Could it be translated 'Sioned is now here' and, if not, is the syntax significant?
Dyma literally translates to "Here is...", So yes in this instance the order is important.
"Mae Sioned nawr yn yma", at least according to machine translation and some guesswork as I'm also a learner, translates to "Sioned is now here"
Thanks. It has that weird look that local idiomatic expressions sometimes have, so I thought it might be one.
well you could use it to introduce a person, but really the last time I saw it used like that was in a kids book, otherwise "Dyma" is a pretty useful word.
Yeah, it seems like the kind of word that usually gets introduced in the first couple of chapters, so you can make sentences without really knowing how to use verbs, like voila in French, ecco in Italian, and BOT in Russian.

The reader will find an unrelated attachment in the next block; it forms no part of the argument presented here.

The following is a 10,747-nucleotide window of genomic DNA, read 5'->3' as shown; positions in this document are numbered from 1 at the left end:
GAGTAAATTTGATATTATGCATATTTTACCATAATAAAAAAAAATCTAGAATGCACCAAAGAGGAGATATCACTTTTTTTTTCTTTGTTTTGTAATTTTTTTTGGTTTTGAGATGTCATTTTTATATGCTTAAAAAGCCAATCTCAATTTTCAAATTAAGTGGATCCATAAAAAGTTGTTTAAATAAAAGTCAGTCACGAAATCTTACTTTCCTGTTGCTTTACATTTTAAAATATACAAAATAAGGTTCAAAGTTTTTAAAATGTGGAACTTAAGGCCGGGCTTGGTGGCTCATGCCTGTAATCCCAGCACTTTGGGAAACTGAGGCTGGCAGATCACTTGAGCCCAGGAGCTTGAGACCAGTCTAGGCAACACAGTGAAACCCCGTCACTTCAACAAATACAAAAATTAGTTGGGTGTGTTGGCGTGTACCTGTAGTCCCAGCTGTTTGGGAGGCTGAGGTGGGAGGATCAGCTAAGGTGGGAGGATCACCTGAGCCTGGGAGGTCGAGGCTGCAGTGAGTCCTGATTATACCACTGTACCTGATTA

You might say it if you've been waiting anxiously for someone to arrive. Then perhaps you see their car pull up outside and they get out. At which point you could turn to the person beside you and say, "Dyma Sioned nawr!" much as you might say, "Here's Janet now!" in English in the same situation.
Exactly, that's how I've used it (in English). Also, 'Here he is now' - (Dyma fe nawr)
See previous answer - dyma is specifically a demonstrative verb, 'This is ...' or 'Here is...'.
Boo... It did reach me it... In previous lessons... That's why thought it could be written as the much more excited SIONED IS HERE NOW! WE CAN FINALLY PLAY! Oh well.
My first time through I tried "Sioned is here now" because that sounds right. It's not accepted.